Reports & White Papers
- Type: Whitepaper
- Topics: Networked Av Systems;
- Date: November 2017
By Tim Kridel, Special to AVIXA
Wi-Fi is as synonymous with the modern workplace as khakis. For AV pros, such ubiquity brings opportunity and challenge.
Today, Wi-Fi is built into nearly every laptop, tablet and smartphone, making it a convenient alternative to the hydra of physical connectors at podiums and conference tables. That means Wi-Fi skills are a way for integrators to add value in clients’ eyes.
“When more and more offices are going all wireless, I can’t see how we as integrators are not going to be successful in deploying more of these wireless presentation systems on corporate LANs,” says Tom Nyhus, Vice President of Engineering at IVCi. “We will be required to understand how these systems work best in the wireless space and optimize the end-user experience.”
Piggybacking on the WLAN
Many wireless AV systems piggyback on clients’ existing wireless LANs (WLANs) because doing so is cheaper than deploying dedicate infrastructure. “Anyone who’s looking at more than a handful of wireless collaboration solutions is definitely starting to look at integrating it into their network in some fashion,” says David Fitzgerald, Barco Vice President of Channel Sales.
In those cases, AV pros need to work closely with the client’s IT department — and not just to ensure the security of the systems they’re installing. They also need to make it easy for employees to get content stored on the network when using a wireless collaboration solution, such as for making presentations.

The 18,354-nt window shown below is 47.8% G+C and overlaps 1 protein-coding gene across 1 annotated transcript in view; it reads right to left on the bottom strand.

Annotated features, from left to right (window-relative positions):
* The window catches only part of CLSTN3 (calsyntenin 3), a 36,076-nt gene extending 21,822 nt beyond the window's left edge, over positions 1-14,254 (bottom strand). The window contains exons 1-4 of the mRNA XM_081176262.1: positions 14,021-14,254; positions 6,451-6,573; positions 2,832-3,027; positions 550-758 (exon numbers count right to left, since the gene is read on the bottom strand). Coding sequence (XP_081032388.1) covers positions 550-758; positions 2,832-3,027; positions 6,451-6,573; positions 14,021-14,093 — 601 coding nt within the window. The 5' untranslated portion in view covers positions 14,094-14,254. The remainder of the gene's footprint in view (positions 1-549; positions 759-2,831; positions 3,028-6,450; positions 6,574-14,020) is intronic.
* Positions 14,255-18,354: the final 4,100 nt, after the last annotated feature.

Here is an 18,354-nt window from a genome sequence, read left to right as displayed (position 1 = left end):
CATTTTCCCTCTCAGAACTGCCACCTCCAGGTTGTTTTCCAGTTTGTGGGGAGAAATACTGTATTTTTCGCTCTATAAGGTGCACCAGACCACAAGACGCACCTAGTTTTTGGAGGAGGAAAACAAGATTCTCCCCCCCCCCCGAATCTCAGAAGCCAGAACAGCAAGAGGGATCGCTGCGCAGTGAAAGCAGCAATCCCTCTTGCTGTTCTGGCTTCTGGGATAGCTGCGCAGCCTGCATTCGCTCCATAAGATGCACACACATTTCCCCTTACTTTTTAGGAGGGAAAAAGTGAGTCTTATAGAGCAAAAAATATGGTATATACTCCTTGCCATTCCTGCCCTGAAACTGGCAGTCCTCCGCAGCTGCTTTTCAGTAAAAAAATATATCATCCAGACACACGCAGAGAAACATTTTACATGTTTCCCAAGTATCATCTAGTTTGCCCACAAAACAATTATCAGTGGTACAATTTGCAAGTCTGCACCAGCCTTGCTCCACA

“The IT department definitely needs to be involved for systems like ours,” says John Spiro-Colwell, Product Manager at Crestron Electronics. Crestron sells the AirMedia wireless collaboration solution. “It’s tied to the user’s corporate account. We want to be on the customer’s WLAN because we want the user to have access to all their files and make it easy to get to any network services they need.”
This approach helps make the wireless system more user-friendly. “It's easier for end users to connect with a single wireless SSID to access their network at the same time they are presenting wirelessly,” says David Thorson, Senior Manager of Programming Architecture at AVI-SPL.
But if the existing network doesn’t have enough capacity to spare, it might make sense to deploy a dedicated WLAN for AV applications, which can be a good news/bad news situation. The good news is that there is dedicated wireless capacity for the AV solution. The potential bad news is that the introduction of more radio frequency signals can create new issues in a given area.
“The fewer transmitters you have, the better,” Spiro-Colwell says. “If you have a bunch of access points [APs], the noise floor is going to come up and you’re going to have lots of problems.”
Easier Said Than Done
In truth, creating a good user experience for wireless AV solutions is easier said than done. Take wireless capacity, for example, which can affect the end-user experience when trying to stream HD video streams without a hiccup. With wired networks, AV pros and their clients’ IT staffs can see ports fill up on a switch. It’s tougher to tell what a particular Wi-Fi access point can handle.
“The limit is around 30 users,” says Spiro-Colwell. “No vendor publishes hard limits. So they’ll let you connect, but you’ll get some pretty strange results.”
Another wild card is interference, such as from unauthorized (rogue) Wi-Fi devices that employees bring to work, or from neighboring companies’ WLANs in a multitenant office building. Such wireless pollution saps a WLAN’s capacity. Hence the importance of doing a site survey at the beginning of a project to identify not only potential sources of interference, but also the clearest channels.